Guardianship for Incapacitated Adults
If an adult is unable to manage his or her affairs and failed to execute a Durable Power of Attorney or Designation of Health Care Surrogate, he or she may need a guardianship in order to appoint someone to manage his or her affairs.
Guardianship is a process by which the court must determine whether the individual is incapacitated and unable to manage his or her financial and/or medical decisions. After a court hearing, if the individual is determined incapacitated, the court will appoint a Guardian, which may be a spouse, relative, friend, or even a Professional Guardian. The Guardian will be responsible to report to the court regarding the incapacitated person’s (the “Ward”) finances and care plan on an annual basis. This is a very detailed process that requires that assistance and guidance of an experienced attorney. DeBellis Law will manage every step of this process and assist you in anything you need. We will work closely with you to develop a care plan for your loved one and develop a plan to manage his or her finances.
DeBellis Law frequently deals with children and family members that live out of state. Living in another state often makes it very difficult to participate in guardianship proceedings, but the attorneys of DeBellis Law will attend all hearings in your stead and make sure that your voice is heard.
Florida has a simplified guardianship process for adults with developmental disabilities who lack the capacity to make decisions regarding their care and finances. Often, parents of children with developmental disabilities will seek to become a Guardian Advocate after the child turns 18 and the parent no longer has the ability to made decisions for the child.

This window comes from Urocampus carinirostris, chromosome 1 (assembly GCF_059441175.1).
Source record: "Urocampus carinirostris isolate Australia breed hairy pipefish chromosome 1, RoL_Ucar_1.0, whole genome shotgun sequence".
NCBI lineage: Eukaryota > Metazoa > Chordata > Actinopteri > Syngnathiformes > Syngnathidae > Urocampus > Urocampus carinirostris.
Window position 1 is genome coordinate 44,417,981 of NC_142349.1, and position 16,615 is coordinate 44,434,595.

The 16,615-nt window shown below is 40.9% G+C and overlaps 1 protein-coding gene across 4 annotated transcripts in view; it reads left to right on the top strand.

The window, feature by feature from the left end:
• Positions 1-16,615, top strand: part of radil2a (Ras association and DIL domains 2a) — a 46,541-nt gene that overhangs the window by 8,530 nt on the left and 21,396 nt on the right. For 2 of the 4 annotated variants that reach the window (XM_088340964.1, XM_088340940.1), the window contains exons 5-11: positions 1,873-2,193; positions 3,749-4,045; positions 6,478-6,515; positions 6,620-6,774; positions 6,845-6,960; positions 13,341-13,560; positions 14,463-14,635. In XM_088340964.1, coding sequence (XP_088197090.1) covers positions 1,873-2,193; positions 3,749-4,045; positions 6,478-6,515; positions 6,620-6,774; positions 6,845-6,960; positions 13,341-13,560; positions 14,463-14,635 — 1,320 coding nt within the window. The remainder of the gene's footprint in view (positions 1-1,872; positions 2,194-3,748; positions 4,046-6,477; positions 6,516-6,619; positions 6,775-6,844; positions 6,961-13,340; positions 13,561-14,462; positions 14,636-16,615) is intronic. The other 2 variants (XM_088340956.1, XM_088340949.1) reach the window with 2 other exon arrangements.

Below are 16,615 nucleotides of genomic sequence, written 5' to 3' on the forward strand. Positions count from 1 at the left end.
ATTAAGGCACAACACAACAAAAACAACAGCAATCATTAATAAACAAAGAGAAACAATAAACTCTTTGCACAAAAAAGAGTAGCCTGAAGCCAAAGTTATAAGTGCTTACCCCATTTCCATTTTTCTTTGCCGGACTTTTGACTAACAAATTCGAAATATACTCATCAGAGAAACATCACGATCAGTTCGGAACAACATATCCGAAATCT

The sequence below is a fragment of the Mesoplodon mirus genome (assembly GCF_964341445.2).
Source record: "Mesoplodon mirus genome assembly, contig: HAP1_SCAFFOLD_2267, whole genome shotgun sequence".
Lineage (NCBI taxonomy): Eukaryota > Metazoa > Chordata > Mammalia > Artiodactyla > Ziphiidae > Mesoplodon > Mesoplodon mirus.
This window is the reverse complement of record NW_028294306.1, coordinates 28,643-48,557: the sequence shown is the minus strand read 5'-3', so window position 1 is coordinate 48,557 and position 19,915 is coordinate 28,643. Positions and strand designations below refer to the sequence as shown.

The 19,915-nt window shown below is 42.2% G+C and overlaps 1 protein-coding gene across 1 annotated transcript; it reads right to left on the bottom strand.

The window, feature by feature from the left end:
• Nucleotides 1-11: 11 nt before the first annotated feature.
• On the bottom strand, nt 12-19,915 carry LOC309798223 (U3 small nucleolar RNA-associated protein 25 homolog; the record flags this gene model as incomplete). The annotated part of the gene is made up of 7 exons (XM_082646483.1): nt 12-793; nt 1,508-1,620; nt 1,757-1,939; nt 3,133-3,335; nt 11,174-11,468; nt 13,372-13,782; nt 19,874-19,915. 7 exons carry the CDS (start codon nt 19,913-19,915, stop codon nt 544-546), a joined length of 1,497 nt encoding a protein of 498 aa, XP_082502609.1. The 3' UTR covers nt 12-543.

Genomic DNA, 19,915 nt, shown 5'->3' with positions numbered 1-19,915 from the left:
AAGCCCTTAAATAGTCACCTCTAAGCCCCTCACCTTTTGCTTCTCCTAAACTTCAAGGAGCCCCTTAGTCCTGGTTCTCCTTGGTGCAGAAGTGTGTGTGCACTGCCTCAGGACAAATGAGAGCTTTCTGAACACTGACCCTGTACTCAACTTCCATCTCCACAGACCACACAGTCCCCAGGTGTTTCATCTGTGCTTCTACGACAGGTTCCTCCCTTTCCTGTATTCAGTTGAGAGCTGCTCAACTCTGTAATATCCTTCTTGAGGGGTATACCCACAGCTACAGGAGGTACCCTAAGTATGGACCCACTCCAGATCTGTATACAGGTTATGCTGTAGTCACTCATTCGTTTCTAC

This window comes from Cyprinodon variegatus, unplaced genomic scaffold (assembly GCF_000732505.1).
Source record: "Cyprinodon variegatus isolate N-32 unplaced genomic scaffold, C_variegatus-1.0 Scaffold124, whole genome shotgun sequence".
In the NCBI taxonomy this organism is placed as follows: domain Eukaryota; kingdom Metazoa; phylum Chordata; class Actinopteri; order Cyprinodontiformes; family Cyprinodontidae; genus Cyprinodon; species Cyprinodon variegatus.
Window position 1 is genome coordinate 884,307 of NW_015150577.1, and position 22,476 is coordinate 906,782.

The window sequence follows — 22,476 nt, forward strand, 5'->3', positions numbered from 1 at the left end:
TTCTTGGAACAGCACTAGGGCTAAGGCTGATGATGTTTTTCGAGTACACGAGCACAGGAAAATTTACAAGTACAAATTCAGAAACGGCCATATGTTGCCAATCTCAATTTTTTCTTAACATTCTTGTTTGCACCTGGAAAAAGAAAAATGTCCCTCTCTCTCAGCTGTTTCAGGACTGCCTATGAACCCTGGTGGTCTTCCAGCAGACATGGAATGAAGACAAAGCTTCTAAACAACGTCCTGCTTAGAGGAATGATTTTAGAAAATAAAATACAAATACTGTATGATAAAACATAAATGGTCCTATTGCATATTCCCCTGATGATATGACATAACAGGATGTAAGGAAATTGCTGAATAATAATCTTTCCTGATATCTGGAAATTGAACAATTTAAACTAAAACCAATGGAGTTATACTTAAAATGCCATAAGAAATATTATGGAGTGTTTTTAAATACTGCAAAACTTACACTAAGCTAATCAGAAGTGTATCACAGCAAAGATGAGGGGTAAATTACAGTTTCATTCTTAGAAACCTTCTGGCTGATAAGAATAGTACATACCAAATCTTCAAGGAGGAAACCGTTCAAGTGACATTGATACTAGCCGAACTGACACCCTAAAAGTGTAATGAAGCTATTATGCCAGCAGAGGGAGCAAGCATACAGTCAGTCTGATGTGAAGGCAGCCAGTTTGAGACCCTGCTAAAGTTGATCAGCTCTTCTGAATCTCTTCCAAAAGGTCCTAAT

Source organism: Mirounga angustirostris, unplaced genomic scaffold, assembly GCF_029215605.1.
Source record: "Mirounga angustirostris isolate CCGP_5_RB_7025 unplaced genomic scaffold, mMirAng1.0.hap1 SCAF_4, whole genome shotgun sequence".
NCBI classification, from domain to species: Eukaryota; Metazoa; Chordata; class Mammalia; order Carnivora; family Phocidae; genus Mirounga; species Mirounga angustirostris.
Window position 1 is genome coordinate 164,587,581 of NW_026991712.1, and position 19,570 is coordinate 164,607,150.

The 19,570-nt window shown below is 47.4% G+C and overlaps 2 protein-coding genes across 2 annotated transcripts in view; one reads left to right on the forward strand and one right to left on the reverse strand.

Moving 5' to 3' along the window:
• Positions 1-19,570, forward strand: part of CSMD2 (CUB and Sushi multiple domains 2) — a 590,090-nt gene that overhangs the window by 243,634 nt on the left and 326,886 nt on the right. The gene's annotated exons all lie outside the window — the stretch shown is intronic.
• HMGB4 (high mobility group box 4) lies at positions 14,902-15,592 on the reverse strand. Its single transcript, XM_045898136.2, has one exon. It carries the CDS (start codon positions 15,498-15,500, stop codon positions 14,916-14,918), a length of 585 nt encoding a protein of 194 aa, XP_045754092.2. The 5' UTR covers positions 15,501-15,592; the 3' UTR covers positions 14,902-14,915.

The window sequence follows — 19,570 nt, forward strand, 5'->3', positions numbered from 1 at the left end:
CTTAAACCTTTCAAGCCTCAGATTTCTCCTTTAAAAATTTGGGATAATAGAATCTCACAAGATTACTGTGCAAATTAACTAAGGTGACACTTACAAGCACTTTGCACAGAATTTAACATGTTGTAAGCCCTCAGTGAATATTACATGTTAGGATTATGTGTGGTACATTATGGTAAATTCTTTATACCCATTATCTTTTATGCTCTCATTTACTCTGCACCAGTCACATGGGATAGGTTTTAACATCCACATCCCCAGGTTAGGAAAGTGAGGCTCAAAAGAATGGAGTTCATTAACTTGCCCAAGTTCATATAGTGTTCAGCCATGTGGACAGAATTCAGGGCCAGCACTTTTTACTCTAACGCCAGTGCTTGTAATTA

For parents of children with developmental disabilities, it is often essential to go through this process so that you can ensure coordination of their government benefits. Our firm has extensive experience working with these types of benefits and can assist you in making sure your child has continued eligibility.
Guardianship for Minor Children
Under Florida law, if a minor child (under age 18) has more than $15,000 of assets, a guardianship is required in order to manage those assets. Typically, this situation arises if the minor receives a personal injury settlement from an accident or injury, or if a minor inherits money from a parent. DeBellis Law can assist you in setting up a guardianship for a minor child by filing all necessary court documents, attending hearings, and managing ongoing reporting requirements until the child is 18. When a child receives a significant sum of money, it is important to work with attorneys and financial planners you can trust to safeguard these funds so they can be best utilized for the minor, potentially for the rest of his or her lifetime.